Caught By Surprise

    In the past month we've seen a series of attacks on European Jews and their institutions. In France, synagogues and Jewish community centers have been bombed. In Brussels, the chief rabbi was beaten, and Belgian Jews have been warned not to wear traditional religious attire in public. Jews in Berlin were issued similar warnings, and vandals in western Germany defaced a synagogue with the words "six million were not enough." In the famously tolerant Netherlands, thousands marched through the streets carrying signs in Arabic that read "Heil Hitler," "Jews into the Sea," and "Jews are Dogs." Even in London, a city not known for anti-Semitism, a synagogue was vandalized, and a member of the House of Lords said that "the Jews having been asking for it." In this case, the "it" was suicide bombing. This virulent anti-Semitism caught commentators by surprise and produced explanations that refused to look the facts squarely in the face. The standard explanation among European pundits is that these and other incidents are connected with anger over Israeli actions in the West Bank. The problem with this explanation is that the people committing the anti-Semitic acts haven't made this connection. For them, a Jew is a Jew -- whether in Israel or in Paris. A more accurate account begins with a candid explanation of who is committing the worst of the acts: They are Islamic immigrants and their children. The worst violence in France was perpetrated by young men of North African origin, often manipulated and egged on by Islamic radicals. As the New York Times points out, "hateful images of Jews" are a staple of Islamic popular culture. Jews are often compared to animals like monkeys and dogs. As this Muslim population moves into Europe, they bring these attitudes with them. This doesn't mean that all these immigrants are anti- Semites, but it stands to reason that as their numbers grow, so does the possibility for the kind of violence we've witnessed. And I'm sorry to say that European elites, including the press and government officials, often exhibit anti-Semitism on their own -- which brings me to a second overlooked factor. Rabbi Daniel Lapin recently wrote in National Review Online, American sympathy for the Jewish people lies in our "reverence for the Bible" and the influence of Christianity on our culture. Christians take seriously God's words in Genesis 12:2: Speaking to the Jews, He said, "I will bless those who bless you, curse those who curse you." In Europe, Lapin writes, Muslims and "post-Christians" -- those without the influence of Christianity -- join to revile Jews, both in and out of Israel. They agree with the member of the House of Lords who said that "the Jews have been asking for it." In contrast, Lapin sees American Christians rallying alongside Jews on behalf of Israel's right to defend her citizens. Lapin's words put the lie to attempts to depict Christianity as a source of intolerance. Events in Europe show that just the opposite is the case: It's the absence of Biblical faith, not its presence, that threatens the Jewish people. To put it simply, for Christians, anti-Semitism is disobedience to God. For further reading: Vincent Carroll and David Shiflett, Christianity on Trial (Encounter, 2001). Rabbi Daniel Lapin, "Anti-Semitic Awakening," National Review Online, 7 May 2002. Patrick E. Tyler, "Shock of Sept. 11 Is Making Americans More Supportive of Israel, Polls Suggest," The New York Times, 13 May 2002. (free registration required)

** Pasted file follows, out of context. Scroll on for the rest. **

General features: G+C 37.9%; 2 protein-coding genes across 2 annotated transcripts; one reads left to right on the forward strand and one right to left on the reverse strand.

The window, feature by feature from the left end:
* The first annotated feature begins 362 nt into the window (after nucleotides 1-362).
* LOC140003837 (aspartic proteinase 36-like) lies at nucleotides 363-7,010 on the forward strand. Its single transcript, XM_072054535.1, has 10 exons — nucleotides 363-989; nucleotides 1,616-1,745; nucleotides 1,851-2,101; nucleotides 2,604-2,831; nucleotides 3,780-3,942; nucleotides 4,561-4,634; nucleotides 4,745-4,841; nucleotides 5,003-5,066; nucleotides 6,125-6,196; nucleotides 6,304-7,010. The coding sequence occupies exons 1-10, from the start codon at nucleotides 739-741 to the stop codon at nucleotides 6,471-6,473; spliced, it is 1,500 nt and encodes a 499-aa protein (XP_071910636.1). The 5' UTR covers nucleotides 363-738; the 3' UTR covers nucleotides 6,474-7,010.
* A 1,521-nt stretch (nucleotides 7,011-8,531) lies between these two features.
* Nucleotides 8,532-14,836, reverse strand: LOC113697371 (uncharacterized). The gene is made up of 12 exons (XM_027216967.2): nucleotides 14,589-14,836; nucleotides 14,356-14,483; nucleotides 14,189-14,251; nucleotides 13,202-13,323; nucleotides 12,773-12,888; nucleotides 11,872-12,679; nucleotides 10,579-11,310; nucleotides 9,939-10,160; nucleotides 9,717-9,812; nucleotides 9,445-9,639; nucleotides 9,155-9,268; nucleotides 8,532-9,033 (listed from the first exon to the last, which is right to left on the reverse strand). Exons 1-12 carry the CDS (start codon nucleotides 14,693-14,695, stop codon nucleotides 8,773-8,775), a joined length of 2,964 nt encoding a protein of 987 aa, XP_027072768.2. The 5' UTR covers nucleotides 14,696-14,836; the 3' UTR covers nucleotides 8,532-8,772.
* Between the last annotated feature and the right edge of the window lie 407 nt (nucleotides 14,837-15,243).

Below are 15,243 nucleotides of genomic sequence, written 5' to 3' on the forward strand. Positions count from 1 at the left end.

Chuck Colson


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